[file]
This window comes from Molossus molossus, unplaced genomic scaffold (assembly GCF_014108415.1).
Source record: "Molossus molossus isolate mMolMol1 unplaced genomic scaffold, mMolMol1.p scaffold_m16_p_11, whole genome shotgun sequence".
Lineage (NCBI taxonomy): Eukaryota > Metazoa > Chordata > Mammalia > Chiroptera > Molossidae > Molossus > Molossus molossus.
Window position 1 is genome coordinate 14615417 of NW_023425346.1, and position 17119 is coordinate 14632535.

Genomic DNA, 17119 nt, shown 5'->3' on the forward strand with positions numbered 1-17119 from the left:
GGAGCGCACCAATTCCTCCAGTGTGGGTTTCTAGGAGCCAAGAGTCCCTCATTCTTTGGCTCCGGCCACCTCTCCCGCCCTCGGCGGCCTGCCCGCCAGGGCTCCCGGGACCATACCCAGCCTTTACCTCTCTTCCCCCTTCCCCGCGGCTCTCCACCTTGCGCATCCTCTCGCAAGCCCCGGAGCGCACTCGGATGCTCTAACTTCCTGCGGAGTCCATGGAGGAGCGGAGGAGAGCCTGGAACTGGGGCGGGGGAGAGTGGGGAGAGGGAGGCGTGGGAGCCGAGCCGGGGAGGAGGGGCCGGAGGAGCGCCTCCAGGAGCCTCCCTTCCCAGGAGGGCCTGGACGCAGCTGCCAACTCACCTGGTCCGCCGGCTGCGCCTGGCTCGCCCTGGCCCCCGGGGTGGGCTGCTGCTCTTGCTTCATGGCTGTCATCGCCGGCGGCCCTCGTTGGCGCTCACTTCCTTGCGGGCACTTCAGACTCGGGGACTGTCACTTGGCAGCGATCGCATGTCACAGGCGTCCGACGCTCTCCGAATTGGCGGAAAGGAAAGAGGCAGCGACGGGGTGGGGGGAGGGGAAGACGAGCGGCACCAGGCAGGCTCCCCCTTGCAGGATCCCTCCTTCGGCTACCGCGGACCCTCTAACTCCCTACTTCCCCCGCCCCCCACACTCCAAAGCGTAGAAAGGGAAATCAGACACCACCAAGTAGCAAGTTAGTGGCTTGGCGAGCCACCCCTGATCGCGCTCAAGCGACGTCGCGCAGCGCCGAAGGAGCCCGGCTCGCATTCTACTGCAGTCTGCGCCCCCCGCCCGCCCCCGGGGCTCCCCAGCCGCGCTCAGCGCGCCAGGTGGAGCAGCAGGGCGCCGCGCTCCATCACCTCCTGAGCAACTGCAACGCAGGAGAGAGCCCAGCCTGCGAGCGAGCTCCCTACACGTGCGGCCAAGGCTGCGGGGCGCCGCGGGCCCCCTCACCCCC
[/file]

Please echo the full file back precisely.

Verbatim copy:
This window comes from Molossus molossus, unplaced genomic scaffold (assembly GCF_014108415.1).
Source record: "Molossus molossus isolate mMolMol1 unplaced genomic scaffold, mMolMol1.p scaffold_m16_p_11, whole genome shotgun sequence".
Lineage (NCBI taxonomy): Eukaryota > Metazoa > Chordata > Mammalia > Chiroptera > Molossidae > Molossus > Molossus molossus.
Window position 1 is genome coordinate 14615417 of NW_023425346.1, and position 17119 is coordinate 14632535.

Genomic DNA, 17119 nt, shown 5'->3' on the forward strand with positions numbered 1-17119 from the left:
GGAGCGCACCAATTCCTCCAGTGTGGGTTTCTAGGAGCCAAGAGTCCCTCATTCTTTGGCTCCGGCCACCTCTCCCGCCCTCGGCGGCCTGCCCGCCAGGGCTCCCGGGACCATACCCAGCCTTTACCTCTCTTCCCCCTTCCCCGCGGCTCTCCACCTTGCGCATCCTCTCGCAAGCCCCGGAGCGCACTCGGATGCTCTAACTTCCTGCGGAGTCCATGGAGGAGCGGAGGAGAGCCTGGAACTGGGGCGGGGGAGAGTGGGGAGAGGGAGGCGTGGGAGCCGAGCCGGGGAGGAGGGGCCGGAGGAGCGCCTCCAGGAGCCTCCCTTCCCAGGAGGGCCTGGACGCAGCTGCCAACTCACCTGGTCCGCCGGCTGCGCCTGGCTCGCCCTGGCCCCCGGGGTGGGCTGCTGCTCTTGCTTCATGGCTGTCATCGCCGGCGGCCCTCGTTGGCGCTCACTTCCTTGCGGGCACTTCAGACTCGGGGACTGTCACTTGGCAGCGATCGCATGTCACAGGCGTCCGACGCTCTCCGAATTGGCGGAAAGGAAAGAGGCAGCGACGGGGTGGGGGGAGGGGAAGACGAGCGGCACCAGGCAGGCTCCCCCTTGCAGGATCCCTCCTTCGGCTACCGCGGACCCTCTAACTCCCTACTTCCCCCGCCCCCCACACTCCAAAGCGTAGAAAGGGAAATCAGACACCACCAAGTAGCAAGTTAGTGGCTTGGCGAGCCACCCCTGATCGCGCTCAAGCGACGTCGCGCAGCGCCGAAGGAGCCCGGCTCGCATTCTACTGCAGTCTGCGCCCCCCGCCCGCCCCCGGGGCTCCCCAGCCGCGCTCAGCGCGCCAGGTGGAGCAGCAGGGCGCCGCGCTCCATCACCTCCTGAGCAACTGCAACGCAGGAGAGAGCCCAGCCTGCGAGCGAGCTCCCTACACGTGCGGCCAAGGCTGCGGGGCGCCGCGGGCCCCCTCACCCCC